And they were downright ecstatic. And he gave them strict orders that no one should learn about this, and he told them to give her something to eat.
Now, a very contemporary gospel story: Last week the progressive leader of the USA National Council of Churches told a convention of “moderate” (meaning centrist or left-of-center) Baptists that if they were to walk in Jesus’ footsteps they should be seen caring about poverty, planet Earth, peace, peoples’ rights and pluralism in the world today.
Bob Edgar—Presbyterian minister, former congressman, and top gun in the 45-million-member NCC—added a “challenge” to Christians to address “fear, fundamentalism, and Fox News.” Fox let its predominantly conservative viewers read the whole text of Edgar’s message, asking for their responses.
Fox shared with the National Council 279 emails, 48 supporting Edgar or criticizing Fox News. In a day or two, FoxNews.com dropped the subject.
I share this because Bob Edgar and the American ecumenical movement were being called misguided and anti-Christian by the majority of respondents. A minority felt exactly the opposite. And this kind of discussion of who Jesus was, and what God wants for humanity—”us and them” name-calling which many people think is what religion is about—is all too prevalent today.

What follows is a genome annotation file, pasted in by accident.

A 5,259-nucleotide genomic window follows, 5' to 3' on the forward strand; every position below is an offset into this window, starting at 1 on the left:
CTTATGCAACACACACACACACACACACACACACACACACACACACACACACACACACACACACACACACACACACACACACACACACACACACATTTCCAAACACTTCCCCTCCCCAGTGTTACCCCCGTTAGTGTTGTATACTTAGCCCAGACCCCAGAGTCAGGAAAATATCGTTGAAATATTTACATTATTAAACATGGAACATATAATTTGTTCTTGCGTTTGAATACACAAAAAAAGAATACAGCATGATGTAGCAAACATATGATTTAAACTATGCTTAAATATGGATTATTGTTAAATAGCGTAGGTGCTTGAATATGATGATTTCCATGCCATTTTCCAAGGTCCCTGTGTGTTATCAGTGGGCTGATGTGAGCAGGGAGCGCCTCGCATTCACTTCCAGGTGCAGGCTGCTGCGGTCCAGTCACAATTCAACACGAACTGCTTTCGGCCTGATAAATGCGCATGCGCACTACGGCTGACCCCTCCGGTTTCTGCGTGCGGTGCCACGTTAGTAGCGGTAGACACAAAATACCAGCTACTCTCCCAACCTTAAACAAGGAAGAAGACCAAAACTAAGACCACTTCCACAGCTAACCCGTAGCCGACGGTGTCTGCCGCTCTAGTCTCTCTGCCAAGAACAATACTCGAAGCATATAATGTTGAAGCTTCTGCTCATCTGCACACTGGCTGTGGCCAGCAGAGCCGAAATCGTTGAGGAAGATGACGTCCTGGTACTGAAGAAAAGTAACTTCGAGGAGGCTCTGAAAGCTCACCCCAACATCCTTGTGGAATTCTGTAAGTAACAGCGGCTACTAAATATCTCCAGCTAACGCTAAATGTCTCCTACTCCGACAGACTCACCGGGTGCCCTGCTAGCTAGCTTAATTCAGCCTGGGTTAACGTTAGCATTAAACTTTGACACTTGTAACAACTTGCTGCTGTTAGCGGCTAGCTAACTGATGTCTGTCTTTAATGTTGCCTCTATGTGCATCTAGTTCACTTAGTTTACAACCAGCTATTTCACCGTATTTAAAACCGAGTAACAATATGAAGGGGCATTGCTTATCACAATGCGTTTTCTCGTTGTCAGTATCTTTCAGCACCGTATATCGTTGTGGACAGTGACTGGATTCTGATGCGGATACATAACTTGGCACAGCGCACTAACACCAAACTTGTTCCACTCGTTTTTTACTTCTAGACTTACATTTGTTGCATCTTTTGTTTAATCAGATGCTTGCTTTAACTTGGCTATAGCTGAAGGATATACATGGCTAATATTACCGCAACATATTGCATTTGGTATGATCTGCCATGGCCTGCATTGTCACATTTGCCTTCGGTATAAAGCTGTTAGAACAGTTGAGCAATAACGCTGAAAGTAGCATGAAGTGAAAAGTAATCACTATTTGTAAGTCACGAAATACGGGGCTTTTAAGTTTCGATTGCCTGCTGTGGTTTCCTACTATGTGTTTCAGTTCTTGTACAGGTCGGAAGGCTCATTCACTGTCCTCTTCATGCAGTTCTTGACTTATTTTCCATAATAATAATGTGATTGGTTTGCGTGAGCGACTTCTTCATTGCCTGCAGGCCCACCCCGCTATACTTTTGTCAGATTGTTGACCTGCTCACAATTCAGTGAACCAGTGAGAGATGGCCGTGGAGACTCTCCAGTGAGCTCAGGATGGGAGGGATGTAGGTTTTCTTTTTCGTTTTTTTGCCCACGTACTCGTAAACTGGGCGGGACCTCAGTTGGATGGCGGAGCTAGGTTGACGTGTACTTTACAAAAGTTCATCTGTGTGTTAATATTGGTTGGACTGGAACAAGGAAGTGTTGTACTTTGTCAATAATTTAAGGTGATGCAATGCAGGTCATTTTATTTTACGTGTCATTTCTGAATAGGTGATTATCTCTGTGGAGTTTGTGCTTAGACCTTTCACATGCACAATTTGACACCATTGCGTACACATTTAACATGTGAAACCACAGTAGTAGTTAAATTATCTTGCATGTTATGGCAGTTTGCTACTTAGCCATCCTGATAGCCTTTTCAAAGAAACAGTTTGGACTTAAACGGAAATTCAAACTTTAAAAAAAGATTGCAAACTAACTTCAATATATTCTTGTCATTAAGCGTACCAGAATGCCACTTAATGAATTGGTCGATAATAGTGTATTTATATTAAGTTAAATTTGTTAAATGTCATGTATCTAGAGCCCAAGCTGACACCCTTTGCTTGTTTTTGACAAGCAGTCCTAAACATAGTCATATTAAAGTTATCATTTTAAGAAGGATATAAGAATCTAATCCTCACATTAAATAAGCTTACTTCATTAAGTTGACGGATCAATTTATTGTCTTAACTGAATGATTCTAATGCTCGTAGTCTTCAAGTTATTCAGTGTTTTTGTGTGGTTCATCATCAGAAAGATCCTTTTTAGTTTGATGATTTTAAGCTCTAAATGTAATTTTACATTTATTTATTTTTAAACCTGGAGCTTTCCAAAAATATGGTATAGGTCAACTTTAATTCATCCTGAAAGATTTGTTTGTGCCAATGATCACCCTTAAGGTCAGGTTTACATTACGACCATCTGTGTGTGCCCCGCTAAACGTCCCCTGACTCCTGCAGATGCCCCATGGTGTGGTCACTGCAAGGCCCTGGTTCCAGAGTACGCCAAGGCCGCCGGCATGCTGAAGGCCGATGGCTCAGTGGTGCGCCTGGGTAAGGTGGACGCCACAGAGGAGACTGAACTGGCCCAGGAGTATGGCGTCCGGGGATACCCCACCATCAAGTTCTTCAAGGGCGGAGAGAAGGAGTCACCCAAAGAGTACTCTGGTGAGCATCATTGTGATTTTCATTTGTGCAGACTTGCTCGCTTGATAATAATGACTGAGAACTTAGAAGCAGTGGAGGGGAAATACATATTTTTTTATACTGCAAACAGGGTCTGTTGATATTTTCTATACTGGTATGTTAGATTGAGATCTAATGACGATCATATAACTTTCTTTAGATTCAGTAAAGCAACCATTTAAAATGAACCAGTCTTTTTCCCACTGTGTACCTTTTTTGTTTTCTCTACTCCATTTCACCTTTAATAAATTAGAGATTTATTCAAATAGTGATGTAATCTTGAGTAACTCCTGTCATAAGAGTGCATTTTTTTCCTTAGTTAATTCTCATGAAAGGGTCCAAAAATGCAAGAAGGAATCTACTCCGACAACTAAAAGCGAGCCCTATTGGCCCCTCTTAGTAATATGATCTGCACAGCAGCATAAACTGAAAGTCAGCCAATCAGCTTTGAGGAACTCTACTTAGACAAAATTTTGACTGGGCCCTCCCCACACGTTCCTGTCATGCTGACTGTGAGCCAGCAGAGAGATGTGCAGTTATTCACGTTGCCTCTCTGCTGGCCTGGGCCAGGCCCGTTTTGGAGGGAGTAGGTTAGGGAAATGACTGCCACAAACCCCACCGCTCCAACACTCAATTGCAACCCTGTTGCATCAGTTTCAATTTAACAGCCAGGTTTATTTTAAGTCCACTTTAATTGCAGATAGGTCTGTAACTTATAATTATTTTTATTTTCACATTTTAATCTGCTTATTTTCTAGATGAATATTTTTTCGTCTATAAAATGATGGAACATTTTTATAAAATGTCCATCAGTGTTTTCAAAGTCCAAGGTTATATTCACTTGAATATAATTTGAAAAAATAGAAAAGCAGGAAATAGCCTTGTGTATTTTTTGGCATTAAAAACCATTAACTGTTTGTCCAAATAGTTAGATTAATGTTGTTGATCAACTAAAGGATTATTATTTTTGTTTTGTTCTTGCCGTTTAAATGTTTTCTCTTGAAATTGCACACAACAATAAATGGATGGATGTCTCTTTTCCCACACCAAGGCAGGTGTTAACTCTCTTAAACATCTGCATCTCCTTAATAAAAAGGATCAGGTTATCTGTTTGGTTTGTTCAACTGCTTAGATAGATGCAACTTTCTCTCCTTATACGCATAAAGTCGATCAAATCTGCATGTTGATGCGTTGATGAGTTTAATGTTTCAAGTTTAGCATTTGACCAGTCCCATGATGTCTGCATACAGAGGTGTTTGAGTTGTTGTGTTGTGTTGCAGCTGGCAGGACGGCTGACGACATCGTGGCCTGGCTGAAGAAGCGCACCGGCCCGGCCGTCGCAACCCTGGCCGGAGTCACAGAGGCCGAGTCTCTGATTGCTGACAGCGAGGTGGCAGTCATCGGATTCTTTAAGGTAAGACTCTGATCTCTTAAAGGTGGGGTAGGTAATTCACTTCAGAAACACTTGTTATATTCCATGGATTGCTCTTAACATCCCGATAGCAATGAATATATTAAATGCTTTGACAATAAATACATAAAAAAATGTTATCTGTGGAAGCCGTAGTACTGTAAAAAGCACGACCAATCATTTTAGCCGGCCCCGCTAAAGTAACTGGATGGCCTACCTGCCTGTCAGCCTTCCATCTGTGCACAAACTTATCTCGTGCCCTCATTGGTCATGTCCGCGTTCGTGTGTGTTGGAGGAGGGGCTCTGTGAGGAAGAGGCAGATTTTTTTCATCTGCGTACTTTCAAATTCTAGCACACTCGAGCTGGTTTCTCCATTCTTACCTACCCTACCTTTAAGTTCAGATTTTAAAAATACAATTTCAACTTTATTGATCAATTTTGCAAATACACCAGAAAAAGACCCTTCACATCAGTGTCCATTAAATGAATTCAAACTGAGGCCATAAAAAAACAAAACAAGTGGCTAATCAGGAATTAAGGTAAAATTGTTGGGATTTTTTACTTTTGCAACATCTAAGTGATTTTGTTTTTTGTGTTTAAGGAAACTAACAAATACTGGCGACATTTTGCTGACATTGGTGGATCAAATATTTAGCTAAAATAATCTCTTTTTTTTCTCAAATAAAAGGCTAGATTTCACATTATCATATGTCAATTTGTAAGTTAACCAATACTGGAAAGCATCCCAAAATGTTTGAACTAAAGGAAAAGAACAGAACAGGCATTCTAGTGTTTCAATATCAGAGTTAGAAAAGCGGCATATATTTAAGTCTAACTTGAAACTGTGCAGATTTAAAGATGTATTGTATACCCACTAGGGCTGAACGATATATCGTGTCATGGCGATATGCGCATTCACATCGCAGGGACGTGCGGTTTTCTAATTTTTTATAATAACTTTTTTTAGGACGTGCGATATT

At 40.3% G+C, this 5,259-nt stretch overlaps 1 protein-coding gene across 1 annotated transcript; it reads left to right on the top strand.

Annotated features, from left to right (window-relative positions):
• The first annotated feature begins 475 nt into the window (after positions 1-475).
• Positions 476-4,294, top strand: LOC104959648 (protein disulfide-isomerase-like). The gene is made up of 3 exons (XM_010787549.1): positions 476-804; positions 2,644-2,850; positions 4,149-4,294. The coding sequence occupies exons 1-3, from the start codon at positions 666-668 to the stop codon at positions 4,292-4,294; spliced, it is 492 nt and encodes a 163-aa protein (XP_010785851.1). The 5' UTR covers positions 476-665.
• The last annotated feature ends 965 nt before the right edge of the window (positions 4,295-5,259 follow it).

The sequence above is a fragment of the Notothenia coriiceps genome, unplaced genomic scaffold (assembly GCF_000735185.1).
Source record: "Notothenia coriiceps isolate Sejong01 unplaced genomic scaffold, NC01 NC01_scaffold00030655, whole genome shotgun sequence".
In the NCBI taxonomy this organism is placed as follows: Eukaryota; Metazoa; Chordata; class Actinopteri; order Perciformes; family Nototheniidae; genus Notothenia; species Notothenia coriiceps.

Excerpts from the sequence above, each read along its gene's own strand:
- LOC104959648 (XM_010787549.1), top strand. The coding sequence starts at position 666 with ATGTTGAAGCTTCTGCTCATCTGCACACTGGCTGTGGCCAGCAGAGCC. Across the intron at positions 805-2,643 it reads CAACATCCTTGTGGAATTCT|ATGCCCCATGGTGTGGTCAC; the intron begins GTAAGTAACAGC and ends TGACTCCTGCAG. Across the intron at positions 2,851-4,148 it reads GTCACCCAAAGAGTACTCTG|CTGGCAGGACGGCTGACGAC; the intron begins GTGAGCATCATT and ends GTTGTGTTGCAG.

That was also true of Jesus’ day and in the church increasingly since. By the time the gospels were written (and even before that, when Paul wrote), the healing ministries were seen as proof that he was divine, or more than human. That is why he was, and is, worshipped. Moses, Elijah, Mohammed, and the Buddha are not worshipped, but Jesus is because he incarnates God.